Ignore the low/no sector at your peril
Consumers across the country are drinking less than ever before, whether it’s for health or financial reasons, or both.
Simon Turton, editorial director at Hand Crafted Drinks Magazine, considers the changing drinking habits of UK consumers and argues that drinks producers need to meet the needs of increasing numbers of people who are drinking less alcohol or eschewing it altogether.
In January 2023 over 9 million people cut out alcohol altogether, up by one million on January 2022, and over 30% of the population — according to research published by Alcohol Change (the charity that organises Dry January) — were planning to reduce their alcohol consumption during 2023. One in six consumers were cutting down as a direct result of the cost-of-living crisis.
Whatever the reason for the changing drinking patterns, it is a growing market, which was valued at over £250m in 2022. The low/no sector has the potential to grow every year, as consumers moderate their drinking, but the producers have to be ready to fill the void with high quality alternatives, which are competitively priced.
Despite the growth in this sector, there are very few bars or pubs that have low/no alcohol lagers or beers on tap; yes, more and more venues are stocking canned and bottled beers, but to really break through and make an impact, these beers need to be available on draught so that the drinking experience isn’t marginalised in any way.
There’s nothing worse than a group of friends ordering their favourite pint and then the person who is either driving or simply abstaining, has to ask what low/no beers are available. At too many places they have to settle for a soft drink, which will affect the choice of where people decide to meet the next time around.
At Hand Crafted Drinks Magazine we have been fortunate to sample a wide range of low- and no-alcohol beers and spirits, and we’re happy to report that the quality is improving.
Zero alcohol spirits still have a long way to go, because without the alcohol there is always going to be that missing element and I genuinely question if any company will ever get that close to the real thing without the alcohol. Low-alcohol spirits may have to be the compromise for this sector. As for alcohol-free wines, I can’t really comment on, except that the one zero-alcohol sparkling wine that I had the misfortune to sample — had all appeal of one of Baldrick’s cappuccinos. It wasn’t good.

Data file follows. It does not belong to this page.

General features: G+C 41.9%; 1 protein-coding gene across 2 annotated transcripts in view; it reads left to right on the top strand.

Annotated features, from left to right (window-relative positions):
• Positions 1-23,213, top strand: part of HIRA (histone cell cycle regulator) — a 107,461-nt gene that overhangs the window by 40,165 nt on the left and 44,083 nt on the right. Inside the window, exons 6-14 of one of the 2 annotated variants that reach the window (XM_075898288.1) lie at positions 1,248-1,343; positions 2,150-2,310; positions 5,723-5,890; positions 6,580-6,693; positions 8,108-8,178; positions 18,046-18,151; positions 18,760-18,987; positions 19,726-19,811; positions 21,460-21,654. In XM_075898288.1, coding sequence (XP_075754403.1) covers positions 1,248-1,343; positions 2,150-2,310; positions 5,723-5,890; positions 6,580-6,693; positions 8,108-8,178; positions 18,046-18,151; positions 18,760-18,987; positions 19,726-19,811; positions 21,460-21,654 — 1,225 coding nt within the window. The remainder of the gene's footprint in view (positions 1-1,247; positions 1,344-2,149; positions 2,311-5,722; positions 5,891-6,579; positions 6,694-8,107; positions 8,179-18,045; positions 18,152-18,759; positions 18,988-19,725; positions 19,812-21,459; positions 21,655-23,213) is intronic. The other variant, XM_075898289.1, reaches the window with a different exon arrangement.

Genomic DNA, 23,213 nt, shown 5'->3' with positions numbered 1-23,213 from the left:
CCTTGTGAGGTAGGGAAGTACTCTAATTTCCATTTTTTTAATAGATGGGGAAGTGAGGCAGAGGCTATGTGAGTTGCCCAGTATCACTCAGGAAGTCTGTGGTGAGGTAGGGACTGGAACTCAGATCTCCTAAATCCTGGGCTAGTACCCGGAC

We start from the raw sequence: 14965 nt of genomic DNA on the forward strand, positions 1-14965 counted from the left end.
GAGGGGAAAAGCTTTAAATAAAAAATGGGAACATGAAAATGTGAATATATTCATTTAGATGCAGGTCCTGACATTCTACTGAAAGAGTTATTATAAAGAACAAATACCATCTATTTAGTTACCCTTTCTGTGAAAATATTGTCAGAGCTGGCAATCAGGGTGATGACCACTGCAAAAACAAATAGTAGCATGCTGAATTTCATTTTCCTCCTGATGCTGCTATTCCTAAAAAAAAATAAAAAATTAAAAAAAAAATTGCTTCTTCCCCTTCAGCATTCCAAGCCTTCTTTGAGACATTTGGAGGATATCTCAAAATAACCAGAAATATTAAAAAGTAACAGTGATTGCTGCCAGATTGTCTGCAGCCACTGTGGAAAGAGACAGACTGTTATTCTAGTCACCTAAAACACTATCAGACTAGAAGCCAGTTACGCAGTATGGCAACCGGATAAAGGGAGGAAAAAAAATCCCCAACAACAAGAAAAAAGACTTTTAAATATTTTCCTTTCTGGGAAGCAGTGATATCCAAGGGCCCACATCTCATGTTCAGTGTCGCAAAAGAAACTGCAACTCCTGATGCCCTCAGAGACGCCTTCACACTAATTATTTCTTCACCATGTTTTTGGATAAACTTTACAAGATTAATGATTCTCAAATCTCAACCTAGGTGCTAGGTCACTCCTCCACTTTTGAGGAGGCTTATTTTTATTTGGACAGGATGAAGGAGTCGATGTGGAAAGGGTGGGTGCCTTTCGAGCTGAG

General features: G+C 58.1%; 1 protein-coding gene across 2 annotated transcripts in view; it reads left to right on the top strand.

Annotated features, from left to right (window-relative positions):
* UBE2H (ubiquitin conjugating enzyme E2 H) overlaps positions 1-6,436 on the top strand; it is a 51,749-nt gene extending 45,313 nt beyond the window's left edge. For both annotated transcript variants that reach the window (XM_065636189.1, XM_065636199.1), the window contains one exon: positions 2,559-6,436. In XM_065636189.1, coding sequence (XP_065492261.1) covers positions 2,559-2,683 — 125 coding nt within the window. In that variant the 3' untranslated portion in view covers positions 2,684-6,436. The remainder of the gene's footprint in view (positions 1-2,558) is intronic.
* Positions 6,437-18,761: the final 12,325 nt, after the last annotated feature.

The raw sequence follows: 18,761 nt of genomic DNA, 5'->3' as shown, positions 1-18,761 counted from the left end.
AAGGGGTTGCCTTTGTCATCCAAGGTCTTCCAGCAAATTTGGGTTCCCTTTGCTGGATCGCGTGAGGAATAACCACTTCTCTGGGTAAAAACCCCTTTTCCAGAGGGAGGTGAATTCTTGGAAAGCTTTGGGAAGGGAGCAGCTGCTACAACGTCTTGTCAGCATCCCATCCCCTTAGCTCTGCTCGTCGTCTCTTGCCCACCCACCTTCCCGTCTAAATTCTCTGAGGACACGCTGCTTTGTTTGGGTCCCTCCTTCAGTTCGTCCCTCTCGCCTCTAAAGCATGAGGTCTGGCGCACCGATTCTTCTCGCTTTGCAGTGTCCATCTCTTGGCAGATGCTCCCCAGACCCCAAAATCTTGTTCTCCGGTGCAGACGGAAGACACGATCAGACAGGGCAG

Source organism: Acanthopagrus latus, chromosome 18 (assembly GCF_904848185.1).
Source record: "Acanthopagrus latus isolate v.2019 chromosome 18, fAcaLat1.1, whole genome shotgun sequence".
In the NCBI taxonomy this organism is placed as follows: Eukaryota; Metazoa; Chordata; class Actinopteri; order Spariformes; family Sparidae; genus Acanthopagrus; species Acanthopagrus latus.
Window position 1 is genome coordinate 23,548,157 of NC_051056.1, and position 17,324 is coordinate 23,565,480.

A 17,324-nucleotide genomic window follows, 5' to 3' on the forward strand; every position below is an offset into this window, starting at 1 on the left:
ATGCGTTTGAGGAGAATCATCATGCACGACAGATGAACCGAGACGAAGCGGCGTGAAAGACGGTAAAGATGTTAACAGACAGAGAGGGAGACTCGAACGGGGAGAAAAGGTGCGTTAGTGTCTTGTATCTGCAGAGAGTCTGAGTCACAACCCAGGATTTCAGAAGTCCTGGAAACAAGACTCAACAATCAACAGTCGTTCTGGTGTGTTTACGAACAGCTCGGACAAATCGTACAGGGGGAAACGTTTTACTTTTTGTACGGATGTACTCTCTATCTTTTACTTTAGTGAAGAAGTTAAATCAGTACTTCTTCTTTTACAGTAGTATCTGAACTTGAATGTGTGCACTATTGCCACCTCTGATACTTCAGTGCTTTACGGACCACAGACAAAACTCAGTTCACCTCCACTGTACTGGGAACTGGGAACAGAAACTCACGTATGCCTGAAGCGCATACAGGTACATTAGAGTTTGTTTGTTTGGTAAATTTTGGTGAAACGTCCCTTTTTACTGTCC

With beers and lagers, the quality of the low- and no-alcohol alternatives is very much on the increase. Compared to some of the early alcohol-free lagers, which were barely palatable, the latest generation of artisan brewers (we don’t deal with mainstream producers) are really making a name for themselves.
I won’t name names, but one brewery in Surrey sent me three beers to sample, whose ABVs were 0.5% (zero alcohol), 2.8% and a limited edition at 6%.
Such was the quality and flavour profile of their no- and low-alcohol beers that I could hardly believe my tastebuds. Rich, hoppy ales, were so good that I was disappointed when I reached the bottom of the glass. I would have no issue drinking either of their beers all night, because there was no compromise on experience or taste and that was when sampled against their 6% ale, which was also sensational.
So, the message is clear: the low- and no-alcohol sector is growing, but the experience of a low- and no-alcohol beverage has to almost exceed — certainly match — the quality of the ‘full fat’ varieties.
For the artisan and hand-crafted sector there is a real opportunity to get ahead of the international brewing conglomerates by working with their local bars and pubs to get a low- or no-alcohol beer on draught and offer it at a competitive price.
Even for those bars and pubs that can’t offer a separate line for a low- or no-alcohol beer or lager, making sure that bar staff know what options they have for their consumers will also play an important role in promoting this sector and keeping the tills ringing.
Images (Copyright 2023 Simon Turton)